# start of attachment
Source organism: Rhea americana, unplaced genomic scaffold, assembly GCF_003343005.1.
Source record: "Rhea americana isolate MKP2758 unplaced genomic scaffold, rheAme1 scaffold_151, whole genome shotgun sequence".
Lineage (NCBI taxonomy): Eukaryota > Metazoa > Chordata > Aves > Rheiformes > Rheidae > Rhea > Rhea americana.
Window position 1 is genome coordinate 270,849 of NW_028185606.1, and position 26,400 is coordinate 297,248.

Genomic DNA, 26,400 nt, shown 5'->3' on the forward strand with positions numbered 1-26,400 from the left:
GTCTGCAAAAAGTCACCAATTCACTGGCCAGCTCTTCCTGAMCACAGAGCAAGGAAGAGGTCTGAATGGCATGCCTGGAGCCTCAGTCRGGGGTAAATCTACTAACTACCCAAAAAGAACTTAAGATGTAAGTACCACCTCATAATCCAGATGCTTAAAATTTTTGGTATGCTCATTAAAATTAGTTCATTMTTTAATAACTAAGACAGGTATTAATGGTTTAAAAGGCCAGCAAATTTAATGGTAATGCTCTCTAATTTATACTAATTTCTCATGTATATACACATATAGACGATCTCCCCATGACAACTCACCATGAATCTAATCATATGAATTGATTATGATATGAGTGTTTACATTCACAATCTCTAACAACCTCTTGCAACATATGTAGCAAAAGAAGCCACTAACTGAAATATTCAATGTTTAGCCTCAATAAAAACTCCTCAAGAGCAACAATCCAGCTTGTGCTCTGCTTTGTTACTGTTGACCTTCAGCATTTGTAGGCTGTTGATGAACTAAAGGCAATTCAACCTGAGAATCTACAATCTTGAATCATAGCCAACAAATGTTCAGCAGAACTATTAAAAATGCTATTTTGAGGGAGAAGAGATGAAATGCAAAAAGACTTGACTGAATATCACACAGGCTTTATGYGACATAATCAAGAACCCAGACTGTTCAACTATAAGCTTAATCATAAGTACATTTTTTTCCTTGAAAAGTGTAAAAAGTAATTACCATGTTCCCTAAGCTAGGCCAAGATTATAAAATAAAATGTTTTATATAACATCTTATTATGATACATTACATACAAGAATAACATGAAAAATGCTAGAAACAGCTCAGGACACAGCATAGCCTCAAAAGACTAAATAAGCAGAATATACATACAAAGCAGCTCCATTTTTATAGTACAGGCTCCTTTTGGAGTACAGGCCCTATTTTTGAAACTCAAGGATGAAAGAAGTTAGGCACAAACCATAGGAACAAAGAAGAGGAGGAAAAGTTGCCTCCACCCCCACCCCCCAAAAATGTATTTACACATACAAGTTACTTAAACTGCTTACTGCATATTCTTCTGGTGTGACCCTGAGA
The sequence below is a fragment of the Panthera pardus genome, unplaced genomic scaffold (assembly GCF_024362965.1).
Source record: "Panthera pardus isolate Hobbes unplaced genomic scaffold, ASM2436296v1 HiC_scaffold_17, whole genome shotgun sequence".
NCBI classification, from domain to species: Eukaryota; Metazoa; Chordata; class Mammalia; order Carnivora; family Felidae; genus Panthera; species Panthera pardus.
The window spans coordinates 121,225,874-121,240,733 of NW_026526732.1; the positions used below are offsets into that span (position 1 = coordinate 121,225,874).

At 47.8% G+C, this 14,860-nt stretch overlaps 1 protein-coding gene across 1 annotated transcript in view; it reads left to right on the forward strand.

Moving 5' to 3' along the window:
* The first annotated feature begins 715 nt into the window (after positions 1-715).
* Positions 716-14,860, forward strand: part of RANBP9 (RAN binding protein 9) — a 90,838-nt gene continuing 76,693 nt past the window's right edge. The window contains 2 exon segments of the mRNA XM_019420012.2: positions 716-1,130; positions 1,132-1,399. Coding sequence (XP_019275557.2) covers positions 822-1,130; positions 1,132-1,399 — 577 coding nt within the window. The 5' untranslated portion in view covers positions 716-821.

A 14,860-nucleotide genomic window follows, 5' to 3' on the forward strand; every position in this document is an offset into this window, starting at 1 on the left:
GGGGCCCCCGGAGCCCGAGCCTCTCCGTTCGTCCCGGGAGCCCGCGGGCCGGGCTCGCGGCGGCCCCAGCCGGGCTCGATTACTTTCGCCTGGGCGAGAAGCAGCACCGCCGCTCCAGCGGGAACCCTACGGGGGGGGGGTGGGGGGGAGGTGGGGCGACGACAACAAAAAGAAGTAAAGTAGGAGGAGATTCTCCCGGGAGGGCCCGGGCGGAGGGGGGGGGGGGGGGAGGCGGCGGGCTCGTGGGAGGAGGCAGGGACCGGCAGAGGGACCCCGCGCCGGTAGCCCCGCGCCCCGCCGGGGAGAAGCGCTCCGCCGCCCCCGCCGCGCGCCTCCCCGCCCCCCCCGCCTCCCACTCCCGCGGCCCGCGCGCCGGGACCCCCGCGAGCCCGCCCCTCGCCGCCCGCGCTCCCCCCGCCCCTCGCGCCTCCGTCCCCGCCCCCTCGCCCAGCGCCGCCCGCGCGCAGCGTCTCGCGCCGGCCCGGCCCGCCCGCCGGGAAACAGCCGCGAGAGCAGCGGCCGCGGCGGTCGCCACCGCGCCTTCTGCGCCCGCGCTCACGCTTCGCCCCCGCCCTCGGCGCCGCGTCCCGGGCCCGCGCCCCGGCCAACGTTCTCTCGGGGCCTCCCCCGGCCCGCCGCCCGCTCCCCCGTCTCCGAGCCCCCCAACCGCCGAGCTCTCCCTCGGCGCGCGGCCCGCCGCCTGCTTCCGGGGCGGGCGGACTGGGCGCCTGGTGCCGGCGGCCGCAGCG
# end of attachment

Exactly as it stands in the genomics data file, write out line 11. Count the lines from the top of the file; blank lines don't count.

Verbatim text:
At 47.8% G+C, this 14,860-nt stretch overlaps 1 protein-coding gene across 1 annotated transcript in view; it reads left to right on the forward strand.